Richards, however, was a divided soul. I have no doubt at all, myself, that his greatest talent was what I can only call a linguistically poetic, or a poetically linguistic, one, about which I will have more to say. But the tradition of masculine work in his family (architecture, chemistry) pointed to the sciences, and at Clifton grammar school, where he and his two elder brothers were day boys, Richards changed from the classical to the “modern,” i.e., military and engineering, side, which his brothers had chosen before him. In the end, he went up to Cambridge, the “scientific” university, on a scholarship in history.
Passages from the diary of his first tutor, A. C. Benson, show us the eighteen-year-old Richards as he became gradually better known to the older man:
Nov. 9th, 1911. …Richards an able fellow an exhibitioner freshman declares himself an Anarchist—he says he won’t take up any profession, or accept any payment by Govt. He means to till a plot of land and preach non-resistance. He’s a silly boy with a mixture of Shelley and [Edward] Carpenter…. He wants to change his Tripos: he can’t bear History bec. it is the record of the Government, and that is all immoral.
Nov. 10th. I treated Richards respectfully and found him a sincere lover of liberty, even unreasonable liberty.
Nov. 20th. The odd Richards, the votary of liberty, came and talked.
13th Feb. 1912. [Richards] talked frankly and wisely, without any self-consciousness.
17th March 1914. Mallory [the future climber of Everest] and Richards to lunch—it was curious to see Richards who is very able, wellread, thoughtful and a delightful creature too, full of modesty, showing up so feebly as regarded conversation etc. by the side of the shallowminded, pretentious, self-assured and yet entirely pleasant and nice Mallory.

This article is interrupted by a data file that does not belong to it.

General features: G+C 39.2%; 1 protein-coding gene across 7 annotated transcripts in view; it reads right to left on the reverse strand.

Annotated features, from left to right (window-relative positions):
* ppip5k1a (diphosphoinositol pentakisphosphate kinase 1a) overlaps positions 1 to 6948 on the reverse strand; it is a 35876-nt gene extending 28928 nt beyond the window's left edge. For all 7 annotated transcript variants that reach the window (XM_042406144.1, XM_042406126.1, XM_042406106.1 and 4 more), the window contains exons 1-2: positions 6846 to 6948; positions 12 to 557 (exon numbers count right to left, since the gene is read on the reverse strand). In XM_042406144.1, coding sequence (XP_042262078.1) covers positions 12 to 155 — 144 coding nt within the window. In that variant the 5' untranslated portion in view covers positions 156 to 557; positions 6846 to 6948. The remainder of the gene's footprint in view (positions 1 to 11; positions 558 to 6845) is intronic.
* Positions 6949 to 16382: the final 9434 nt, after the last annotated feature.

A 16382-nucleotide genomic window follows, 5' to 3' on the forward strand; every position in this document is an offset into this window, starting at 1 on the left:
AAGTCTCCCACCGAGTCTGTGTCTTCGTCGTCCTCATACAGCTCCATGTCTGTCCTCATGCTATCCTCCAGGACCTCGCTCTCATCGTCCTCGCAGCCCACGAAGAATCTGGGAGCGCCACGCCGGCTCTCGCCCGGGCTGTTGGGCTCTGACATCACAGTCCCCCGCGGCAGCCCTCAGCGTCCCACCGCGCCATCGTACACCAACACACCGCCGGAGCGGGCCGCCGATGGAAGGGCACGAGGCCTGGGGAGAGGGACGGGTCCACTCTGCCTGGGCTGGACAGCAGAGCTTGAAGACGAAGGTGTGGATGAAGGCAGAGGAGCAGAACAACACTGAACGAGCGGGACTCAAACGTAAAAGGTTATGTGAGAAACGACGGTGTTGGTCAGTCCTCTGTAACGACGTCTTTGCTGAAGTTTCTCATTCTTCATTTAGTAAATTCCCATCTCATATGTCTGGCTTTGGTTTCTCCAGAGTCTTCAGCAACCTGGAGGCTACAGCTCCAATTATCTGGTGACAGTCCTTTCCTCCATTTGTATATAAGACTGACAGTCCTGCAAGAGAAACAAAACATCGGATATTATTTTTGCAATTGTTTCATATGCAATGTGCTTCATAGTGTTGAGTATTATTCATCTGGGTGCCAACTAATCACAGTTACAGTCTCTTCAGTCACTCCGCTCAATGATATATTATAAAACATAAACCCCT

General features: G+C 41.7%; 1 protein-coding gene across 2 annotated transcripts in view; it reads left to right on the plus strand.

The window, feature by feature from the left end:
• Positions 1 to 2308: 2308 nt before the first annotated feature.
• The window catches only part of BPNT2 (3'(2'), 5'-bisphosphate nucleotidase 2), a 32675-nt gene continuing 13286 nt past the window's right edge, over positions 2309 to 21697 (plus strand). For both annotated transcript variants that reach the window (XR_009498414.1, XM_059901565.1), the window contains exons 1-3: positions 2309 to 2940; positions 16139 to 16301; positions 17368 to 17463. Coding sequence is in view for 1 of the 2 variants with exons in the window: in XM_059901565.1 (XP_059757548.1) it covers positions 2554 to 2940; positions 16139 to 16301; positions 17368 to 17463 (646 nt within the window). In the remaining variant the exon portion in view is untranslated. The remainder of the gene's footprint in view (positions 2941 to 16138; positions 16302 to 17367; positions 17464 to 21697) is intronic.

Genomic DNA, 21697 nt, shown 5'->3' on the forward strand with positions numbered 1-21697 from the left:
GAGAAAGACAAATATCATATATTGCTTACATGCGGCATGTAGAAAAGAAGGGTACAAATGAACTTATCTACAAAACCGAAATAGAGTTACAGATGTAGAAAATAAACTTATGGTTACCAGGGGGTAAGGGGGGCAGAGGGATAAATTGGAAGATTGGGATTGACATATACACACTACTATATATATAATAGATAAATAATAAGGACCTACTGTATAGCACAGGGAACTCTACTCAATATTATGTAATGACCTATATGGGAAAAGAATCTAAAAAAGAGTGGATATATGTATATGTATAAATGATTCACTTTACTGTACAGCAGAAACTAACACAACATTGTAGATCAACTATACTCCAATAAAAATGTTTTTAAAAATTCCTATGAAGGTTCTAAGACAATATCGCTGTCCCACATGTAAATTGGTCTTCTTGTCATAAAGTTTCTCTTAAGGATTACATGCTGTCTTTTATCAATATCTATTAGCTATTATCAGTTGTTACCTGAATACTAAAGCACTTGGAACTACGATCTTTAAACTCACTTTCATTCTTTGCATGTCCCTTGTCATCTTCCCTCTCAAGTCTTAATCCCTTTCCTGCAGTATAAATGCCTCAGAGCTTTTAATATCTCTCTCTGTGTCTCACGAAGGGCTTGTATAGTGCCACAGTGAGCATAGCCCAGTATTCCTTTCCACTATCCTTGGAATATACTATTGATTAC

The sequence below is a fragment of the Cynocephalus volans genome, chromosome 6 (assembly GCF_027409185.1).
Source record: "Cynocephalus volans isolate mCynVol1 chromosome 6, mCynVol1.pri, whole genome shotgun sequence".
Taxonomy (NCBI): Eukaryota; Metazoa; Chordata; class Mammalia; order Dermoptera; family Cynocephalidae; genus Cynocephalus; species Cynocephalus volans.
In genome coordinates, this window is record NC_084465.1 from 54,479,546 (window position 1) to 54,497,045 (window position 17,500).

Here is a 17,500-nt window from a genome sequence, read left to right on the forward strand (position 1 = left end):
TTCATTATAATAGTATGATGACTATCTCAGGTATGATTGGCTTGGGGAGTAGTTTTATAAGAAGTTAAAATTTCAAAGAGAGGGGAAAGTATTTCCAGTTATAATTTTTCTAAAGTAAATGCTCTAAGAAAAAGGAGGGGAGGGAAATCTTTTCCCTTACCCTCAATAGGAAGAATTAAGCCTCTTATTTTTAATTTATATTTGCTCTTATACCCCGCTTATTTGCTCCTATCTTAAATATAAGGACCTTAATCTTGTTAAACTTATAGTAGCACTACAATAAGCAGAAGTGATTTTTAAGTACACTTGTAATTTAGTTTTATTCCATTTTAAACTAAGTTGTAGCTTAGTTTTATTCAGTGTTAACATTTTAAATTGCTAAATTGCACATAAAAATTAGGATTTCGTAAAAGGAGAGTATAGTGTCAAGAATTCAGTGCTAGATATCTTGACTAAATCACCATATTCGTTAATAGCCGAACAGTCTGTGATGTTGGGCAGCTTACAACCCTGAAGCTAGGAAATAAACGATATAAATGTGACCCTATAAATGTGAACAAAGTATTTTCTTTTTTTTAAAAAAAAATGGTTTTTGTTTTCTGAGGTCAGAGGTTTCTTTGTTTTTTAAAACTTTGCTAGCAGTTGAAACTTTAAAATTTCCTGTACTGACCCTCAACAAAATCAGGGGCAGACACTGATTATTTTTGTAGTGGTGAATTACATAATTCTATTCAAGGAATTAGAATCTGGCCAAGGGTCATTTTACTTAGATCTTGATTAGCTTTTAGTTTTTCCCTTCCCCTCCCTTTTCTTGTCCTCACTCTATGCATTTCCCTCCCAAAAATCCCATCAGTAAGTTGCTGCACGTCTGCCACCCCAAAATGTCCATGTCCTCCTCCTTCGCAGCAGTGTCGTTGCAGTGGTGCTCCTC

As one could predict from these entries, Richards abandoned the collective record of human immorality after one term and moved into philosophy, or, as it was then called with Victorian confidence, “moral science.” He received firstclass honors in 1913; his examiners were his erstwhile tutor the neo-Hegelian J. M. E. McTaggart (Yeats’s “profound McTaggart”) and G. E. Moore (“my old mentor—no, my old dominator,” as Richards was later to call him). After philosophy, Richards studied medicine for a while, with a view to becoming a psychoanalyst; then, with the opening of the new (1917) English literature tripos at Cambridge, he was invited by his friend Mansfield Forbes to begin teaching literature. In 1922, Magdalene made him a lecturer in English and moral science; in 1926, a fellow of the college. He would teach literature, both poetry and “great books,” in England, China, and the United States until he retired from his last teaching post, at Harvard; and he would return, for his last years, to a house owned by Magdalene, as its oldest living fellow.